The crowd is violently excited. A terrible commotion rages among them, the populace shouts and loudly weeps, when suddenly, before the Capitol door, appears the Comrade Community Organizer himself.
He is a tall, elegant man of scarce two-score years, with a kindly, smiling face, and deeply set eyes, from the cavity of which glitter two fiery sparks. He has laid aside the glorious tailored suit in which he had appeared before the
people at the auto da-fe of the enemies of the State, and is now clad in his tastefully torn and stained designer jeans and T-shirt. His obsequious assistants and slaves of the 'Community Cadre' follow at a distance. He pauses before the crowd and observes. He has seen all. Slowly raising his finger, he commands his minions to arrest Him.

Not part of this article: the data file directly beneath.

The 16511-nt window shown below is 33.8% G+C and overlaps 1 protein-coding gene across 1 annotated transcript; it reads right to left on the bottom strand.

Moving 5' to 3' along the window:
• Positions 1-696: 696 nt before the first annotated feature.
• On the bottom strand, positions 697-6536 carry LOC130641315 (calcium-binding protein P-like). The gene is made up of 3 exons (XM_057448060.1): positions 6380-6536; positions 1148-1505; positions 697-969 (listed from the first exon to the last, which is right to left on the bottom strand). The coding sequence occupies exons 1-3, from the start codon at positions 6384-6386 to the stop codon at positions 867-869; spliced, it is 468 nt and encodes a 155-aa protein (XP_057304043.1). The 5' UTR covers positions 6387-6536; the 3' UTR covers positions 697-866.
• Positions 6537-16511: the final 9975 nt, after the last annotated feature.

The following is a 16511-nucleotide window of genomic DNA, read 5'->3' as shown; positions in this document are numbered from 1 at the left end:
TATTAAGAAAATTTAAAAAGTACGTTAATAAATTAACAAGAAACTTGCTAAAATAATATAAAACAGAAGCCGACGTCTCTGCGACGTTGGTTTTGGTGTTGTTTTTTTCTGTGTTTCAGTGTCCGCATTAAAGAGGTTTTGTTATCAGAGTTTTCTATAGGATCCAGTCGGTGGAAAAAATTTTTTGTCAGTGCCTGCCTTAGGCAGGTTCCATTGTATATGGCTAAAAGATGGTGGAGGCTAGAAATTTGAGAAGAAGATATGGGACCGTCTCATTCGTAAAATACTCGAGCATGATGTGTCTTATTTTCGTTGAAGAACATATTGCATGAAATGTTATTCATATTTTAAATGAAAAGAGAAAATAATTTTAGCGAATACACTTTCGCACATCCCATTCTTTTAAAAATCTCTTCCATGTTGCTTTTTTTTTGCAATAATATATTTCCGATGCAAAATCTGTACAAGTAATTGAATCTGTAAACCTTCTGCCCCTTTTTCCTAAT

Such is his power over the well-disciplined, submissive and now trembling people, that the thick crowds immediately give way, and scattering before the Cadre, amid dead silence and without one breath of protest, allow them to lay their sacrilegious hands upon the stranger and lead Him away. That same populace, like one man, now bows its head to the ground before the Organizer, who smiles upon them indulgently and moves languidly onward. The guards conduct their prisoner to the ancient building of the People's Congress; pushing Him into a narrow, gloomy, vaulted prison-cell, a long forgotten, long unused crypt. They lock Him in and retire.